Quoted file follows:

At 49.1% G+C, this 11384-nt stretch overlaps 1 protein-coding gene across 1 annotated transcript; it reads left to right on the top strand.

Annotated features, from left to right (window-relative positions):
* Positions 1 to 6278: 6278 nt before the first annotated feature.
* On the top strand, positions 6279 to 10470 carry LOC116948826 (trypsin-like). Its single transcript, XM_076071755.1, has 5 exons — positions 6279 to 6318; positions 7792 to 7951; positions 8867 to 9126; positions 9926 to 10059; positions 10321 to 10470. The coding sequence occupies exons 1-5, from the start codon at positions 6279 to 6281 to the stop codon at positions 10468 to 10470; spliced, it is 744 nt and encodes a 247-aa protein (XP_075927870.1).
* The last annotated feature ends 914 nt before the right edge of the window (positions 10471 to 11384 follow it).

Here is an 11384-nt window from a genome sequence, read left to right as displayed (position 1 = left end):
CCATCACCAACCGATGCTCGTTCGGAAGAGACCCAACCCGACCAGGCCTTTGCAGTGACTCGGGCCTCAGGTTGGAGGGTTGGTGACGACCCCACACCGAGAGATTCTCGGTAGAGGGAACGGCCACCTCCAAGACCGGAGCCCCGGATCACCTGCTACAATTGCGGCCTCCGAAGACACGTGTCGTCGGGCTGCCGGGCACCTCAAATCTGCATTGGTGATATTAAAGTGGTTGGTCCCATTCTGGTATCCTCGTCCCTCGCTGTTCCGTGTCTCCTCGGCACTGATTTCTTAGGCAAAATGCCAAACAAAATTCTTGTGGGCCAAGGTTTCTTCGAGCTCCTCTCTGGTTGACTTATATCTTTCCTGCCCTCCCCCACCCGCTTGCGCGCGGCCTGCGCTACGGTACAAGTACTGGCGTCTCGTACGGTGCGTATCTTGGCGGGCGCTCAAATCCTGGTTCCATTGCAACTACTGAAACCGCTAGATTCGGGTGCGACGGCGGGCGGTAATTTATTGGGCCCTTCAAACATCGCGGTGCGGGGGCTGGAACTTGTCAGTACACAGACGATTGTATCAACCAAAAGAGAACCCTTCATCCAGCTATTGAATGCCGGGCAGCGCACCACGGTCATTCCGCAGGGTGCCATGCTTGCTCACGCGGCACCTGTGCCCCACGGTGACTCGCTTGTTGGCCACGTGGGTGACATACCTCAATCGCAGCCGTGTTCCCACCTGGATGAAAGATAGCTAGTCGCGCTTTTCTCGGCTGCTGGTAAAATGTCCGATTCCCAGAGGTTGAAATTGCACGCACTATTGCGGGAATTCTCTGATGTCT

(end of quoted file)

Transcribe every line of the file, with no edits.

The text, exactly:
At 49.1% G+C, this 11384-nt stretch overlaps 1 protein-coding gene across 1 annotated transcript; it reads left to right on the top strand.

Annotated features, from left to right (window-relative positions):
* Positions 1 to 6278: 6278 nt before the first annotated feature.
* On the top strand, positions 6279 to 10470 carry LOC116948826 (trypsin-like). Its single transcript, XM_076071755.1, has 5 exons — positions 6279 to 6318; positions 7792 to 7951; positions 8867 to 9126; positions 9926 to 10059; positions 10321 to 10470. The coding sequence occupies exons 1-5, from the start codon at positions 6279 to 6281 to the stop codon at positions 10468 to 10470; spliced, it is 744 nt and encodes a 247-aa protein (XP_075927870.1).
* The last annotated feature ends 914 nt before the right edge of the window (positions 10471 to 11384 follow it).

Here is an 11384-nt window from a genome sequence, read left to right as displayed (position 1 = left end):
CCATCACCAACCGATGCTCGTTCGGAAGAGACCCAACCCGACCAGGCCTTTGCAGTGACTCGGGCCTCAGGTTGGAGGGTTGGTGACGACCCCACACCGAGAGATTCTCGGTAGAGGGAACGGCCACCTCCAAGACCGGAGCCCCGGATCACCTGCTACAATTGCGGCCTCCGAAGACACGTGTCGTCGGGCTGCCGGGCACCTCAAATCTGCATTGGTGATATTAAAGTGGTTGGTCCCATTCTGGTATCCTCGTCCCTCGCTGTTCCGTGTCTCCTCGGCACTGATTTCTTAGGCAAAATGCCAAACAAAATTCTTGTGGGCCAAGGTTTCTTCGAGCTCCTCTCTGGTTGACTTATATCTTTCCTGCCCTCCCCCACCCGCTTGCGCGCGGCCTGCGCTACGGTACAAGTACTGGCGTCTCGTACGGTGCGTATCTTGGCGGGCGCTCAAATCCTGGTTCCATTGCAACTACTGAAACCGCTAGATTCGGGTGCGACGGCGGGCGGTAATTTATTGGGCCCTTCAAACATCGCGGTGCGGGGGCTGGAACTTGTCAGTACACAGACGATTGTATCAACCAAAAGAGAACCCTTCATCCAGCTATTGAATGCCGGGCAGCGCACCACGGTCATTCCGCAGGGTGCCATGCTTGCTCACGCGGCACCTGTGCCCCACGGTGACTCGCTTGTTGGCCACGTGGGTGACATACCTCAATCGCAGCCGTGTTCCCACCTGGATGAAAGATAGCTAGTCGCGCTTTTCTCGGCTGCTGGTAAAATGTCCGATTCCCAGAGGTTGAAATTGCACGCACTATTGCGGGAATTCTCTGATGTCT